Cultural and Literary Humanism

The label “miscellaneous” might seem derogatory, but it isn’t meant to be such. The types of humanism covered in this section are the types which are simply not commonly thought of when humanism is discussed. They are valid categories, to be sure, but they aren’t the focus of most of the discussions on this site.

Cultural Humanism

The label of Cultural Humanism is used to refer to cultural traditions which, originating in ancient Greece and Rome, evolved through European history and have come to be a fundamental basis of Western culture.

Aspects of this tradition include law, literature, philosophy, politics, science, and more.

Sometimes, when religious fundamentalists criticize modern secular humanism and accuse it of infiltrating our cultural institutions for the purpose of undermining them and eliminating all vestiges of Christianity, they are actually conflating secular humanism with cultural humanism. True, there is some overlap between the two and at times there can be quite a lot of similarity; nevertheless, they are distinct.

Part of the problem for the argument made by religious fundamentalists is that they fail to understand that humanist traditions form the background of both secular humanism and cultural humanism. They seem to assume that Christianity, but especially Christianity as they perceive it should be, is the only influence on Western culture. That is simply not true — Christianity is an influence, but just as important are the humanist traditions which date back to Greece and Rome.

Literary Humanism

In many ways an aspect of Cultural Humanism, Literary Humanism involves the study of the “humanities.” These include languages, philosophy, history, literature — in short, everything outside of the physical sciences and theology.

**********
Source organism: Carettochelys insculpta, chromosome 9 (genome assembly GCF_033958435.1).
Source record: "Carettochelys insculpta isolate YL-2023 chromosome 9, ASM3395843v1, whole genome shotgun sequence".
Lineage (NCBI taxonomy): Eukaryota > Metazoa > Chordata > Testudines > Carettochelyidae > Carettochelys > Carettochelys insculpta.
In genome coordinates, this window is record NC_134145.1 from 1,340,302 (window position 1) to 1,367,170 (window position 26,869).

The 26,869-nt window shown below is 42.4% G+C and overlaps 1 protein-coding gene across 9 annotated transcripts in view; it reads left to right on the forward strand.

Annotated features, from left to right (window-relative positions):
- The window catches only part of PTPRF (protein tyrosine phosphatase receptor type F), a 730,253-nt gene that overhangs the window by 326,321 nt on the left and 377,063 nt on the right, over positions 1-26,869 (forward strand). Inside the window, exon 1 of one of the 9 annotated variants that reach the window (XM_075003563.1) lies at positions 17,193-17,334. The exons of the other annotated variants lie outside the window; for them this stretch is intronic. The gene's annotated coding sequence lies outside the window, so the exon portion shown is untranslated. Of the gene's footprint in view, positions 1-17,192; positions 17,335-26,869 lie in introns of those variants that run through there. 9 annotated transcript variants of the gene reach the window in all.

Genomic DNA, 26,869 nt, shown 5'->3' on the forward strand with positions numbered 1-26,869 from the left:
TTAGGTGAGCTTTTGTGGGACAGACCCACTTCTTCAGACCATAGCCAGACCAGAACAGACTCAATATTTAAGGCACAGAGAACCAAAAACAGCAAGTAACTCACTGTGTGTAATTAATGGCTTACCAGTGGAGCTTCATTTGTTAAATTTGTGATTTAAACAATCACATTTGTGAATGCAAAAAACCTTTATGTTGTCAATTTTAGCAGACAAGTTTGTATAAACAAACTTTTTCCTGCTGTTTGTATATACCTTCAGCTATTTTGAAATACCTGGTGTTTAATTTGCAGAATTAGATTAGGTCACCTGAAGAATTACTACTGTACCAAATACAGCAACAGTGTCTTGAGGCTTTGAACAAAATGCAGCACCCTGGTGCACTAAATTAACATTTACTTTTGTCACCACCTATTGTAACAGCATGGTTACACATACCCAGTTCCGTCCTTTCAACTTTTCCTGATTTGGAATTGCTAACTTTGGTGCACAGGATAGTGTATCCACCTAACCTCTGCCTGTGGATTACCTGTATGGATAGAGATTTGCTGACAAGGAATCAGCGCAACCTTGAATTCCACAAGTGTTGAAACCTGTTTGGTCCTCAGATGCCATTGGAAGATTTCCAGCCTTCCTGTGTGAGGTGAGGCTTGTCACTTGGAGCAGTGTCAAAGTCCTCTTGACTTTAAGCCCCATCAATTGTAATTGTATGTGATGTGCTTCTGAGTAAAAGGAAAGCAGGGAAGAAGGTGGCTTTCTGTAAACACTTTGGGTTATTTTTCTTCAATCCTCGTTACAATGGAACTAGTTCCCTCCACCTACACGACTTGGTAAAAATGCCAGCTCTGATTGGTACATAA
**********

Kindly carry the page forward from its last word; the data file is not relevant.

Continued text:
The reason why this is an aspect of Cultural Humanism is that an emphasis on the value of such studies — not simply for material gain but instead for their own sake — are part of the cultural traditions we have inherited from ancient Greece and Rome and which have been transmitted through European history.

For many, the study of the humanities could be an important virtue itself or a means to the development of an ethical and mature human being.

In the 20th century, the label “Literary Humanism” was used in a more narrow sense to describe a movement in the humanities which focused almost exclusively on “literary culture” — that is to say, the ways in which literature can help people through introspection and personal development. It was at times elitist in its outlook and even opposed to the use of science in developing a better understanding of humanity.

Literary Humanism has never been a philosophy which has been involved with such humanist programs like social reform or religious critique. Because of this, some have felt that the label misuses the word “humanism,” but it seems more accurate to simply observe that it uses the concept of humanism in an older, cultural sense.